The College of Bishops in union with the Holy Father gather for the Second Vatican Council calling the laity to engage the world and bring the love of Christ and His moral and ethical teachings to the world as the Church understands those divinely revealed teachings. Are we successful in obeying the Council or are we betraying Vatican II? Archbishop Chaput reports, you decide!
One of the fruits of the Second Vatican Council was that it asked the laity to be engaged in the life of the world in order to bring the love of Christ and the moral and ethical principles of Christ to the world as the Church teaches these. Archbishop Chaput acknowledges that there are more Catholics today in the USA involved in the political life of our great country.
He declares, “more Catholics in national public office” than there ever have been in American history.
“But,” he continued, “I wonder if we’ve ever had fewer of them who can coherently explain how their faith informs their work, or who even feel obligated to try. The life of our country is no more ‘Catholic’ or ‘Christian’ than it was 100 years ago. In fact it’s arguably less so.”
One of the reasons why this problem exists, he explained, is that too many Christian individuals, Protestant and Catholic alike, live their faith as if it were “private idiosyncrasy” which they try to prevent from becoming a “public nuisance.”
“And too many just don’t really believe,” he added.
Perhaps we've spent too much time getting the laity involved in "churchy" type ministries, training them for this and blurring the distinction between the priesthood of the ordained and the priesthood of all the baptized. The priesthood of all the baptized belongs in the market place primarily. We haven't trained them too well in this regard! And that is sad and truly opposed to Vatican II!
This excerpt from CNA and EWTN News:
In light of this separation of religion from the public sphere, “What would a proper Christian approach to politics look like?” the archbishop queried.
Drawing on St. Augustine and several theologians, Archbishop Chaput answered, “Christianity is not mainly – or even significantly – about politics. It’s about living and sharing the love of God. And Christian political engagement, when it happens, is never mainly the task of the clergy.”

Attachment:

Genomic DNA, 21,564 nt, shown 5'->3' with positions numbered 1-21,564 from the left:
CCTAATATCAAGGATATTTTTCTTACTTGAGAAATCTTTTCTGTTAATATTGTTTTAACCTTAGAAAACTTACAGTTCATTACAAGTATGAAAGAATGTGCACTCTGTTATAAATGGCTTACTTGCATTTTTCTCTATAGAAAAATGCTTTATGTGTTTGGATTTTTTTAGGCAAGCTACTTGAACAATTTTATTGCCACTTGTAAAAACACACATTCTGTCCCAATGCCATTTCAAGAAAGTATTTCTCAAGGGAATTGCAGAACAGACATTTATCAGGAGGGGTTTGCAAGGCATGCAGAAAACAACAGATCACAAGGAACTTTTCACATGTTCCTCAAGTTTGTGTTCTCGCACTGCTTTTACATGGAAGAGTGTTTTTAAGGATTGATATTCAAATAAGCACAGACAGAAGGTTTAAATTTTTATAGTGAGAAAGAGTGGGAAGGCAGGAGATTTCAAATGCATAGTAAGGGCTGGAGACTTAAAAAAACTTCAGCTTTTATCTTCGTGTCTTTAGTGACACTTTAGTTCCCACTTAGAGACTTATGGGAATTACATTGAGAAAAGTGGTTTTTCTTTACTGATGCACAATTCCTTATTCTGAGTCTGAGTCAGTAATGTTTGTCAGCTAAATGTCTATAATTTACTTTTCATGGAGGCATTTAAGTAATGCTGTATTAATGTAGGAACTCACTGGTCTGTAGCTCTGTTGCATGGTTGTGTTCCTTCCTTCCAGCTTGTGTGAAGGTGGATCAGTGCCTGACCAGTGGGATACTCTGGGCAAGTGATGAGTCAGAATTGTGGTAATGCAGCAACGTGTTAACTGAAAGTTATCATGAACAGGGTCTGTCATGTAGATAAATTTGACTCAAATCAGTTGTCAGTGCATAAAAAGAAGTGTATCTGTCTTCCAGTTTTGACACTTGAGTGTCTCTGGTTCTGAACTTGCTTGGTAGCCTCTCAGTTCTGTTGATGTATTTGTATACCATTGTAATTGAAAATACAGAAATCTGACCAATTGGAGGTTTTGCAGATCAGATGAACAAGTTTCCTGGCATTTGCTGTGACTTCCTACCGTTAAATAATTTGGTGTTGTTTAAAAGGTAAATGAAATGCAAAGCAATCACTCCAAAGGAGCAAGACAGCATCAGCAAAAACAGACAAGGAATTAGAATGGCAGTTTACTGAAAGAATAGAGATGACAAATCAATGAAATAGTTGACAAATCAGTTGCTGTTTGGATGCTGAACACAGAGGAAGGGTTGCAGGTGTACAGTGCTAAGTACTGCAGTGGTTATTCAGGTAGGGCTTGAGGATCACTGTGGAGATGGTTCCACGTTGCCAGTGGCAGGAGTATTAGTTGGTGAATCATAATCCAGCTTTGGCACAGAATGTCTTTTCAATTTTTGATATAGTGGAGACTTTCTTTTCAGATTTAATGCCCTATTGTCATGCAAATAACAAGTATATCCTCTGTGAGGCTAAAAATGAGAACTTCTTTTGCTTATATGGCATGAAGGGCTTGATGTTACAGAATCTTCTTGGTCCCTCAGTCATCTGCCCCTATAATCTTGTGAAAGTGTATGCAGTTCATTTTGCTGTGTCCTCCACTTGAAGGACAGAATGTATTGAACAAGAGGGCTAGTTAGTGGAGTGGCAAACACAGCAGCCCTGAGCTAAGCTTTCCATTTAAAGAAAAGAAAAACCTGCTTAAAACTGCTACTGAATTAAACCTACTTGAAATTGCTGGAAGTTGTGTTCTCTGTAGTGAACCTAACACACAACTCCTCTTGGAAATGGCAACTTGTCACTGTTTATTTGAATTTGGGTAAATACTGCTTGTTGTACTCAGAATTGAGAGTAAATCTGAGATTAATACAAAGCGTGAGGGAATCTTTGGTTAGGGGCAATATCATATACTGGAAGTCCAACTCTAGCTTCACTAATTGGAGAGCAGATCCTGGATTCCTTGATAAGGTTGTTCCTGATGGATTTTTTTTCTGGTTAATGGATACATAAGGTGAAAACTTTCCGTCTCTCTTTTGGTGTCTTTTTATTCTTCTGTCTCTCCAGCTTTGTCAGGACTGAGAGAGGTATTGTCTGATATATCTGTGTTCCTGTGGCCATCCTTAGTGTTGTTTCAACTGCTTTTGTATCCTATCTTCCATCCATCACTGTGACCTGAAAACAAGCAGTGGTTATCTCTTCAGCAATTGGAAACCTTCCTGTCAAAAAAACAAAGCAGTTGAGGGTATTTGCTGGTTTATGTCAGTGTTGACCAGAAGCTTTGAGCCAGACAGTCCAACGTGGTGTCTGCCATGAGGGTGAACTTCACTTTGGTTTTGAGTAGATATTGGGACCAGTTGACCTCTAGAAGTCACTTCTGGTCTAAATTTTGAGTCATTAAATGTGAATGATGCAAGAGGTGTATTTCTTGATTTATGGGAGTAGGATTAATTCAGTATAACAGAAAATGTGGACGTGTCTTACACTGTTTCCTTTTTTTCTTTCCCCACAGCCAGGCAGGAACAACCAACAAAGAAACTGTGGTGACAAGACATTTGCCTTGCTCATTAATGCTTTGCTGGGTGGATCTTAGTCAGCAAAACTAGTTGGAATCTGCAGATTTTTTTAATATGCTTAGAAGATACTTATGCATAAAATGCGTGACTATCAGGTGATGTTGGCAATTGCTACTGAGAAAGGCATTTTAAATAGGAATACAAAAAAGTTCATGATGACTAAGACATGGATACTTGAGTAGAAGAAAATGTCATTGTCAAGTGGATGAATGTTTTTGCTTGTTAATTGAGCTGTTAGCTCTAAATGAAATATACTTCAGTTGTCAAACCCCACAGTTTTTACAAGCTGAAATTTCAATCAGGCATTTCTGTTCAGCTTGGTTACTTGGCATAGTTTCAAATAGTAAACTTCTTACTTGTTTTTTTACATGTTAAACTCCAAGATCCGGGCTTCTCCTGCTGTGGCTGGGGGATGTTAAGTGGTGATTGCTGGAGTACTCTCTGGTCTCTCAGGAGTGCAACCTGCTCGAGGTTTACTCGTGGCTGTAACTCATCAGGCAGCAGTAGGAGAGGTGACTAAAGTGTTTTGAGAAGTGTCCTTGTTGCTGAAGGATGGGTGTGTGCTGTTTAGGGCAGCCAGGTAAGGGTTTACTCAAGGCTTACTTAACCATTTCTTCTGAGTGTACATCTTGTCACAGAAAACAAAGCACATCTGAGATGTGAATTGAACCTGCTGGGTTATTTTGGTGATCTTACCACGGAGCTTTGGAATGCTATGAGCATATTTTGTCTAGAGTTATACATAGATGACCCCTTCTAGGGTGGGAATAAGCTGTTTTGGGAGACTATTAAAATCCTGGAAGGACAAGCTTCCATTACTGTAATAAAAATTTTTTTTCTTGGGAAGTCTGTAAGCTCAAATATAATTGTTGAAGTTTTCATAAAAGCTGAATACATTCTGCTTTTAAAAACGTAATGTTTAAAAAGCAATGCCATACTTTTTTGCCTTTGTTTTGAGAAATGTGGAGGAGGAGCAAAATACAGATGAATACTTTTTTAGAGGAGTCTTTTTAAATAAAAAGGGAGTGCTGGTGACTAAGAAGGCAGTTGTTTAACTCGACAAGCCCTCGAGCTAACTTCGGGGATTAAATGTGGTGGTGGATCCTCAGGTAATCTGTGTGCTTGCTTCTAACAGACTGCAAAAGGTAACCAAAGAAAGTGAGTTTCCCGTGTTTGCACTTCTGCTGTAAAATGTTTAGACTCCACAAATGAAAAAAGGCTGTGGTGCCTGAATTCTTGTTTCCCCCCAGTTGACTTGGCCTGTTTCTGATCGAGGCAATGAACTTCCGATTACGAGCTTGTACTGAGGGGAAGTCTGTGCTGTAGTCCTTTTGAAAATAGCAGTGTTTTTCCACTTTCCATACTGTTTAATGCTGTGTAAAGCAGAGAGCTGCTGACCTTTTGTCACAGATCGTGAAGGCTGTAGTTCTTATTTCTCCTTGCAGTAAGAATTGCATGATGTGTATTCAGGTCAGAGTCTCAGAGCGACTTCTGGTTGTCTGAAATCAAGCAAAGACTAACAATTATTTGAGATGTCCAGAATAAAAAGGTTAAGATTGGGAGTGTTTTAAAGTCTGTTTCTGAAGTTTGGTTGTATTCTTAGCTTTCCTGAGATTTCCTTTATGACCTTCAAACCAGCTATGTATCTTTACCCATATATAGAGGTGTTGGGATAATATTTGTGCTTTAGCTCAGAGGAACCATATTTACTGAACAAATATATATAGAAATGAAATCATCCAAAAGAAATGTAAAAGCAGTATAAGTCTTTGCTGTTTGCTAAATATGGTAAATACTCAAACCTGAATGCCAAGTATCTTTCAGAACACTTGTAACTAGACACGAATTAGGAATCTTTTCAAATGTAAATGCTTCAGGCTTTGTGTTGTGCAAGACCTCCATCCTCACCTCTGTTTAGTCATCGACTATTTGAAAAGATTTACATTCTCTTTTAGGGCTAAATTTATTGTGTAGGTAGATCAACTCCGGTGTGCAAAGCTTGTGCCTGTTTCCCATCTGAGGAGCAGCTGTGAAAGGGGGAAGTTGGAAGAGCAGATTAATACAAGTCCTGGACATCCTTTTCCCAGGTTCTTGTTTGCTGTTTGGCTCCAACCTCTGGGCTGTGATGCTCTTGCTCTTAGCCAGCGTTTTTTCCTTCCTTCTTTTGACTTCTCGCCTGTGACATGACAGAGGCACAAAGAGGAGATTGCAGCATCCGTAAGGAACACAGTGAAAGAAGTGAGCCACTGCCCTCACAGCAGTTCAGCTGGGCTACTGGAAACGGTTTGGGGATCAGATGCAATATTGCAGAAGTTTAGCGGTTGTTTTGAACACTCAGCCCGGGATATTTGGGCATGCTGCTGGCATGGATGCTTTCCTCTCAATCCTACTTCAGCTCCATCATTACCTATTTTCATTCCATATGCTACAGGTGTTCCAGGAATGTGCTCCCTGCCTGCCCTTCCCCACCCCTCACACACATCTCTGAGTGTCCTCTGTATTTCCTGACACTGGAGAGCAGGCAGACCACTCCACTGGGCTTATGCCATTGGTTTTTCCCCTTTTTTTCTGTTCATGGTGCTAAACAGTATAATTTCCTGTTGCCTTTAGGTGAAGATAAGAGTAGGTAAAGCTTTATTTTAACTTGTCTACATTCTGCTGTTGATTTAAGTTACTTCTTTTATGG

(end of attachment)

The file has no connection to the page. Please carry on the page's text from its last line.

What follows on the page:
“That work belongs to lay believers who live most intensely in the world,” he asserted.
“Christian faith is not a set of ethics or doctrines. It’s not a group of theories about social and economic justice. All these things have their place. All of them can be important. But a Christian life begins in a relationship with Jesus Christ; and it bears fruit in the justice, mercy and love we show to others because of that relationship.” This fundamental relationship then informs how we involve ourselves in public life, he explained.
“As I was preparing these comments for tonight,” he added, “I listed all the urgent issues that demand our attention as believers: abortion; immigration; our obligations to the poor, the elderly and the disabled; questions of war and peace; our national confusion about sexual identity and human nature, and the attacks on marriage and family life that flow from this confusion; the growing disconnection of our science and technology from real moral reflection; the erosion of freedom of conscience in our national health-care debates; the content and quality of the schools that form our children.”
Because of the immensity of these issues, the Denver archbishop stressed that Christians need to united in their societal involvement. “The vocation of Christians in American public life does not have a Baptist or Catholic or Greek Orthodox or any other brand-specific label. Our job is to love God, preach Jesus Christ, serve and defend God’s people, and sanctify the world as his agents. To do that work, we need to be one. Not ‘one’ in pious words or good intentions, but really one, perfectly one, in mind and heart and action, as Christ intended,” he said.
Archbishop Chaput concluded his remarks by saying that “We live in a country that was once – despite its sins and flaws – deeply shaped by Christian faith. It can be so again. But we will do that together, or we won’t do it at all.”
“We need to remember the words of St. Hilary from so long ago: Unum sunt, qui invicem sunt. ‘They are one, who are wholly for each other.’ May God grant us the grace to love each other, support each other and live wholly for each other in Jesus Christ – so that we might work together in renewing the nation that has served human freedom so well.”